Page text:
Using the Information
When you have located your ancestor’s record, carefully evaluate each piece of information given. These pieces of information may give you new biographical details that can lead you to other records about your ancestors. Add this new information to your records of each family.
- Use probate records to identify heirs and relatives.
- You may be able to use the probate record to learn about adoptions or guardianship of any minor children and dependents.
- Use the document (such as the will) or the recording dates to approximate a death date.
- Use the information in the probate record to substitute for civil birth and death records since the probates exist for an earlier time period.
- You may be able to use the probate record to learn about land transactions.
- Use the birth date or age along with the residence or place of birth of the deceased to locate census, church, and land records.
- Use the occupations listed to find other types of records such as employment or military records.
- Compile the entries for every person who has the same surname as the deceased; this is especially helpful in rural areas or if the surname is unusual.
- Continue to search the records to identify children, siblings, parents, and other relatives who may have died in the same county or nearby. This can help you identify other generations of your family or even the second marriage of a parent. Repeat this process for each new generation you identify.
- When looking for a person who had a common name, look at all the entries for the name before deciding which is correct.
Tips to Keep in Mind
- Wills are more likely to be found in rural communities than in larger cities and industrial areas.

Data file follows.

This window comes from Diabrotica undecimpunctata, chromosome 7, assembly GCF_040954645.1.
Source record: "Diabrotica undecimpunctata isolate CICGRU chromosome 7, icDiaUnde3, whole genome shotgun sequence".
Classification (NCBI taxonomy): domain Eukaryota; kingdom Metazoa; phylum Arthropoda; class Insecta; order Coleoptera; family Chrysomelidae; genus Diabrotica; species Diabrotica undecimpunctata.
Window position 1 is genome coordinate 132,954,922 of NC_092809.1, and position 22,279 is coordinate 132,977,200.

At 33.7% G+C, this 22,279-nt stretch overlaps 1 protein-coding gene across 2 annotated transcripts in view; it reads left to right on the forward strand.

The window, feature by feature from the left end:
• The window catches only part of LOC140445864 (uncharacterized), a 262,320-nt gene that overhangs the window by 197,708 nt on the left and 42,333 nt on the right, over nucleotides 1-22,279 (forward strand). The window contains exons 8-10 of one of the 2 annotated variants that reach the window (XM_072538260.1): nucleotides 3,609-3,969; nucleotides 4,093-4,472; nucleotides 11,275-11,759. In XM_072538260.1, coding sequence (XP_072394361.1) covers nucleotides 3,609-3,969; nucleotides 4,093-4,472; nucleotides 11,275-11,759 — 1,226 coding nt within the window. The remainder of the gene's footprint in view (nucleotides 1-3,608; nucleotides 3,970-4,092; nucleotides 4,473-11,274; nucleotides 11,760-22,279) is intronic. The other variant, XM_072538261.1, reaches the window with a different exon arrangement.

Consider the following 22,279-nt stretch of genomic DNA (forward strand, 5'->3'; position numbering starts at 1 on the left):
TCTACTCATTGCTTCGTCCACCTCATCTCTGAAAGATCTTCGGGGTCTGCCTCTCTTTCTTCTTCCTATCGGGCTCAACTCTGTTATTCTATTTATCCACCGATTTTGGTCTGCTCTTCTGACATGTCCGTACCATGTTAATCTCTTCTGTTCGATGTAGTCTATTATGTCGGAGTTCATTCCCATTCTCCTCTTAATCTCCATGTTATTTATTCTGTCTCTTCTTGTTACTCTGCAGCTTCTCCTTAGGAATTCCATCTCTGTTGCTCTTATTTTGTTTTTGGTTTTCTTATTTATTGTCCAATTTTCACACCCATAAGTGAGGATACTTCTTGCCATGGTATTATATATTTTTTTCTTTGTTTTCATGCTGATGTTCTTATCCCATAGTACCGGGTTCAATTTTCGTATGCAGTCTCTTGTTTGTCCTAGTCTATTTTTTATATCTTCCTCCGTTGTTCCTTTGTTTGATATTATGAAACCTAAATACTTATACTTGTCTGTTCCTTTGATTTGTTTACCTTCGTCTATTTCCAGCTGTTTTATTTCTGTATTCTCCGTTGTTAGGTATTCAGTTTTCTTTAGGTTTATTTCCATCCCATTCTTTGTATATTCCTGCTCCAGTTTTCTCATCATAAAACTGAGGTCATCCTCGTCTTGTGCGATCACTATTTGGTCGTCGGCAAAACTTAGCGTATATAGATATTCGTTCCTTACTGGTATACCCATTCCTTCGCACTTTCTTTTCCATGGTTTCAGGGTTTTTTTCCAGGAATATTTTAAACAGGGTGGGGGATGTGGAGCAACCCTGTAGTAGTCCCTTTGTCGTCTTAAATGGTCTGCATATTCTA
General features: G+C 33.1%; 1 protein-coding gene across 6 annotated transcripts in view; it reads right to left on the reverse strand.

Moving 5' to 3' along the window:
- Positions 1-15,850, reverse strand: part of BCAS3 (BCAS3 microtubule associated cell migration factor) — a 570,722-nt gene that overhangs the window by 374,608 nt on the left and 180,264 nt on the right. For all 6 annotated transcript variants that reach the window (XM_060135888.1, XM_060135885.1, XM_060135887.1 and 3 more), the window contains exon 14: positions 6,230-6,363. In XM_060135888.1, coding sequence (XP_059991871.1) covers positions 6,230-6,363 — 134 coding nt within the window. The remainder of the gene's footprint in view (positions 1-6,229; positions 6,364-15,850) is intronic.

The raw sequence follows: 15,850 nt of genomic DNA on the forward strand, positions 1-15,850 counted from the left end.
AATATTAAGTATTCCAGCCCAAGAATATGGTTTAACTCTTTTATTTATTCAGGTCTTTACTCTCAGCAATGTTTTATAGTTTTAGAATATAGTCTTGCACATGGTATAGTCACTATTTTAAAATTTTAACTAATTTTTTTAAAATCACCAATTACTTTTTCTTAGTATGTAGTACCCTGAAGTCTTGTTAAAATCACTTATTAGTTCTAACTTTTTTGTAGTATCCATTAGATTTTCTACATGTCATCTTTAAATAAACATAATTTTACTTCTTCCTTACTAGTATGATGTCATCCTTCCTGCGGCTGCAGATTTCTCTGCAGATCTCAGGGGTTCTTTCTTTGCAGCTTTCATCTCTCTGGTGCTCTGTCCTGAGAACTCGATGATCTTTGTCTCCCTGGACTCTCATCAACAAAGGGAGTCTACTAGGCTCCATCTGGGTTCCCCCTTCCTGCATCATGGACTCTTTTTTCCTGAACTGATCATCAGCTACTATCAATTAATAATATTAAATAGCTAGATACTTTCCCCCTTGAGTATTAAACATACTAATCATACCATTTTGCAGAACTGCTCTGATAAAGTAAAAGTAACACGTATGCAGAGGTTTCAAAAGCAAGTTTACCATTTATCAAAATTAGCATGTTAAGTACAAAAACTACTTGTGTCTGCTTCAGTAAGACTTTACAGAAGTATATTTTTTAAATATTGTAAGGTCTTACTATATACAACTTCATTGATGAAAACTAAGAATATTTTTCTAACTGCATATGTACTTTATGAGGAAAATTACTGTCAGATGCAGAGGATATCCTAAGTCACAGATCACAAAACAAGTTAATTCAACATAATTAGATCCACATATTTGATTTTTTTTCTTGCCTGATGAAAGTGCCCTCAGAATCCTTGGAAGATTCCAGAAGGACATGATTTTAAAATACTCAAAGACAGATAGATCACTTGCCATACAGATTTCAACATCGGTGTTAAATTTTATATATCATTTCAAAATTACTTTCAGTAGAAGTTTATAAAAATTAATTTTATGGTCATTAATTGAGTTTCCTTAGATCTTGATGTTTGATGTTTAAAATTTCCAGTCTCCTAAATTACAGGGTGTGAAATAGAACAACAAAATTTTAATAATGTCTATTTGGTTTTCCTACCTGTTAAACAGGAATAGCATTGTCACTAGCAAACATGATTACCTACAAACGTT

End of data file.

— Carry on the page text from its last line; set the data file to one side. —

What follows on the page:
- The information in the records is usually reliable, but depends upon the reliability of the deceased or the testator.
- Earlier records may not contain as much information as the records created after 1900.
- There is also some variation in the information given from one record to another record.
Unable to Find Your Ancestor?
If you are unable to find the ancestors you are looking for, try the following:
- Check for variant spellings of the surnames.
- Check for a different index. There are often indexes at the beginning of each volume.
- Search the indexes and records of nearby counties.
For a summary of this information see the wiki article: United States, How to Use the Records Summary (FamilySearch Historical Records).
|FHL Place United States, Utah, Utah items or FHL Keyword Utah, Utah items in the FamilySearch Library Catalog. For other libraries (local and national) or to gain access to items of interest, see Utah Archives and Libraries.|
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Contributions to This Article
|We welcome user additions to FamilySearch Historical Records wiki articles. Guidelines are available to help you make changes. Thank you for any contributions you may provide. If you would like to get more involved join the WikiProject FamilySearch Records.|
Citations for This Collection
When you copy information from a record, you should list where you found the information; that is, cite your sources. This will help people find the record again and evaluate the reliability of the source. It is also good to keep track of records where you did not find information, including the names of the people you looked for in the records. Citations are available for the collection as a whole and each record or image individually.
- "Utah, Probate Records, 1851-1961" Images. FamilySearch. http://FamilySearch.org : accessed 2013. Citing State Archives, Salt Lake City.
|The citation for an image is available on each image in this collection by clicking Show Citation at the bottom left of the image screen. You can browse through images in this collection by visiting the browse page for Utah, Probate Records, 1851-1961.|
- This page was last modified on 24 October 2014, at 18:07.